J. D. Heyes
Natural News 
Nov 13, 2012
Big Brother is finding new and inventive ways to keep track of you these days, thanks to an explosion in technology, and that now includes the healthcare industry, once considered a bastion of privacy.
According to Wired magazine, a new “smart” asthma inhaler, which is designed to work in conjunction with a computer suite, allows health professions to track when a patient is having an asthma attack – including tracking the location of the patient when the attack is occurring.
The suite, called Asthmapolis and which is being sold to consumers as a safety feature (sound familiar?), is supposed to help both patients and healthcare providers alike “better monitor the behavior of asthma,” Wired reported.
‘Tracking’ asthmatics – For their own good, of course
The key to the system is a Bluetooth-enabled sensor that patients attach to their inhaler. Every time the inhaler is used, the sensor records both the time and the patient’s location.
“Using a smartphone or base station, that information is in turn transferred to Asthmapolis’ servers where the data can be used by individuals to track their response to treatments or by public health officials to spot and map patterns and outbreaks,” reports Wired.
David Van Sickle, founder and CEO of Asthmapolis, said he was inspired to the concept during his work at the Centers for Disease Control and Prevention in Atlanta, where the federal health agency investigated outbreaks of respiratory illness, and then once more when he worked in clinical practice.
- A d v e r t i s e m e n t
“There’s a ton of variability of asthma  within micro-environments,” says Van Sickle. Experts say getting data about where and how often patients use their puffers is not only vital to obtain but difficult to collect.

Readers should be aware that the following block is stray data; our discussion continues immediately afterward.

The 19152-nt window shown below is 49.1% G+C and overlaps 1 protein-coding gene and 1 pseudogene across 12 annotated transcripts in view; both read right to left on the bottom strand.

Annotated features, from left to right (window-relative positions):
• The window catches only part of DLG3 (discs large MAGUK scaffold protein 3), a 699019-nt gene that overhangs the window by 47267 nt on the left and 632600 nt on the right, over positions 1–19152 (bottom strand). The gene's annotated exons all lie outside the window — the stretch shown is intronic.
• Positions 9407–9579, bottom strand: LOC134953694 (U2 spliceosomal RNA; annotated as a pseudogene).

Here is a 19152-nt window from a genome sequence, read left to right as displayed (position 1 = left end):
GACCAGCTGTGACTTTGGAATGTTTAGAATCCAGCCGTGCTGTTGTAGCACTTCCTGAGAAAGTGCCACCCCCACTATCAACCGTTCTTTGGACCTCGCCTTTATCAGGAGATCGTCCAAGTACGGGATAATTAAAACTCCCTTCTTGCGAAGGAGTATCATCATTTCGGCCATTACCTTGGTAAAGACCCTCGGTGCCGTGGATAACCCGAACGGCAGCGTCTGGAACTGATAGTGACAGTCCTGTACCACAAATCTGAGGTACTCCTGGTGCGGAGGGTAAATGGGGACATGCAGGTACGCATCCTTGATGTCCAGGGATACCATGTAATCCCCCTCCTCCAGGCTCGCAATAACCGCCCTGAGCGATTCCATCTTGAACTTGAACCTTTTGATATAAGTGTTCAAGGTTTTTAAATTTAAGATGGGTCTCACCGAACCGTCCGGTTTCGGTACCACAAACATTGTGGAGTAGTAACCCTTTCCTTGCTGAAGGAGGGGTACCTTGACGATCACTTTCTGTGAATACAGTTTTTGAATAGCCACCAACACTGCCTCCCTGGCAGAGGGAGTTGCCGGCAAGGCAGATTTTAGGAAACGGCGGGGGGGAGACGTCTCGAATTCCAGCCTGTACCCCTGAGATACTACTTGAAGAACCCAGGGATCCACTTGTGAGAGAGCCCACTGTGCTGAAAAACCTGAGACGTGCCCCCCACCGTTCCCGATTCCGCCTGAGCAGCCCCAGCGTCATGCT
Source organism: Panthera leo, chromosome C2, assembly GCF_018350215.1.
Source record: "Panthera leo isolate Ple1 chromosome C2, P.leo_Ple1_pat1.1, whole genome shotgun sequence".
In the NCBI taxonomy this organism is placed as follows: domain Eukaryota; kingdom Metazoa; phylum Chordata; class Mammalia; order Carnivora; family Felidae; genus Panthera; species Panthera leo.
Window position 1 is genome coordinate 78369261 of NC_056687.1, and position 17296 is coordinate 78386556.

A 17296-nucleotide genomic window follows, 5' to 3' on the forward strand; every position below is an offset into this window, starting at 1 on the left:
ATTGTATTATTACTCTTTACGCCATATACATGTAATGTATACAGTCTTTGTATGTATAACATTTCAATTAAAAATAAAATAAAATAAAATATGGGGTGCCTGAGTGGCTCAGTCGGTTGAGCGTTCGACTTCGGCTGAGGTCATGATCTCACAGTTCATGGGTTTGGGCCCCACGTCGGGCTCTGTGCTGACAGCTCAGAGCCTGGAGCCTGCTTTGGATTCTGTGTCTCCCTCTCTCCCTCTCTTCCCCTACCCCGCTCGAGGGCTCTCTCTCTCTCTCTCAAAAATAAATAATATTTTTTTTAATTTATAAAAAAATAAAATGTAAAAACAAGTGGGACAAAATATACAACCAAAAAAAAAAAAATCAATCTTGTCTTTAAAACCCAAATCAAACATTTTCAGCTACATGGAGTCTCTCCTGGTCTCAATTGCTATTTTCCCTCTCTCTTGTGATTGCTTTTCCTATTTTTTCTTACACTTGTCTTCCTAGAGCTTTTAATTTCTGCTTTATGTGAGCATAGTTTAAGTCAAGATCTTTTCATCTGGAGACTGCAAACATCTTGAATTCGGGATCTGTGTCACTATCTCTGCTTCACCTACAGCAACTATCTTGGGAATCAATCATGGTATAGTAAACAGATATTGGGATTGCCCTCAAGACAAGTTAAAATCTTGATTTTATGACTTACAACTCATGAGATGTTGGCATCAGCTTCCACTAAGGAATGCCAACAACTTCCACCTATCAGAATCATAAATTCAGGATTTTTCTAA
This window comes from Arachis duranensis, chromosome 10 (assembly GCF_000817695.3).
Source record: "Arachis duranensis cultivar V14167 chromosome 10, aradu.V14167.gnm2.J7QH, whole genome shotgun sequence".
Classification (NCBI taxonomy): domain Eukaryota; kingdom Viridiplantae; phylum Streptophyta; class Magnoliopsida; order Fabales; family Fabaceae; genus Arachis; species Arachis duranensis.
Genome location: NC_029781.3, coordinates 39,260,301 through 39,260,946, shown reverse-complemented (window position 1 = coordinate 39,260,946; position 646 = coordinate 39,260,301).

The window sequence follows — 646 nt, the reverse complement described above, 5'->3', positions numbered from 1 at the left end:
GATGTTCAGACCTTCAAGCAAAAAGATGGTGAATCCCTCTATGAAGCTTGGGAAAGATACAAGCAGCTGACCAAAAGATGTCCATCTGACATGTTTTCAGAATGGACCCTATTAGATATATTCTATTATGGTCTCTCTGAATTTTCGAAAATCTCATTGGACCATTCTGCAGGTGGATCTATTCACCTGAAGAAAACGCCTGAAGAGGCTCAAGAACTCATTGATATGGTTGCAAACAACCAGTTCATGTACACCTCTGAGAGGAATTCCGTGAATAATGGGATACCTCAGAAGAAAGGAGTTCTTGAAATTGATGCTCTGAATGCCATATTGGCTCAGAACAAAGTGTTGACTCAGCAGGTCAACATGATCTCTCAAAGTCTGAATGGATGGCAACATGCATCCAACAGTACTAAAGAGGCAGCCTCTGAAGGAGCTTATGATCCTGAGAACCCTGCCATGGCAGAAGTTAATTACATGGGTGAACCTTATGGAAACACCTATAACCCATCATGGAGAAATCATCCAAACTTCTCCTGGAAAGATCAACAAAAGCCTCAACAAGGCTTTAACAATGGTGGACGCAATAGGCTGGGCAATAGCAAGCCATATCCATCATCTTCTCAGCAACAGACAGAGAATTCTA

“Historically in asthma we haven’t done much except provide patients  with a rationale for keeping pen and paper and encouraging them to bring them to their next visit,” Van Sickle said.
The problem is, he and others say, that few patients like to do this because they view it as one more burden that comes with their disease. That leaves them either forgetting to write down their information or trying to guess.
“We know those diaries are often inaccurate. They’re generally fabricated,” Van Sickle said.
The former CDC clinician says the same problem occurs at a public health  level; there is a tendency to record where people live when there is an outbreak. “The assumption is that all that happened at their house, which is a bad assumption to make,” he said.
Asthmapolis is designed to close the data gap by making collection of information part of taking the medicine. The puffer sensor is installed on top of the device; when the patient presses down to inhale the medicine, the sensor detects that and a GPS system and clock record the event, documenting time and place.
“Asthma patients are a tough demographic,” says Van Sickle. “We’ve got kids, older folks, people where it’s work related, people who need it when they exercise, and people who don’t use it often.”
Since the data collection is automated, that gives health providers a more accurate picture of when their patients are having difficulty with their disease – and when they are not.
“One benefit that sensor-driven products have is that you know when somebody has used the inhaler and you know when they haven’t,” Van Sickle said. “It makes the absence of data meaningful.”
But there is that issue of privacy.
No mandate to track – yet
Worse, this kind of insta-data approach is a developing trend in healthcare, industry insiders say. Asthmapolis joins other firms like Massive Health that use what they call “indirect surveillance” and data collection to get patient information.
“Data from the medications and how often people use them is the most important marker,” says Van Sickle.
The goal, he adds, is to allow health providers access to what they believe will become a more accurate picture of what’s going on with their patients – regardless of the privacy implications, apparently.
“Our company succeeds to the extent that we make it easier for patients to manage asthma,” Van Sickle said, adding that it was important to make the sensor unobtrusive (perhaps so the patient forgets he’s being tracked?).
“We wanted it to be like a machine that helps them accomplish work rather than adding to the day-to-day burden,” he said.
There isn’t a federal healthcare mandate – yet – to use such “unobtrusive” medical tracking devices, so patients still have a choice over whether or not they want to be tracked.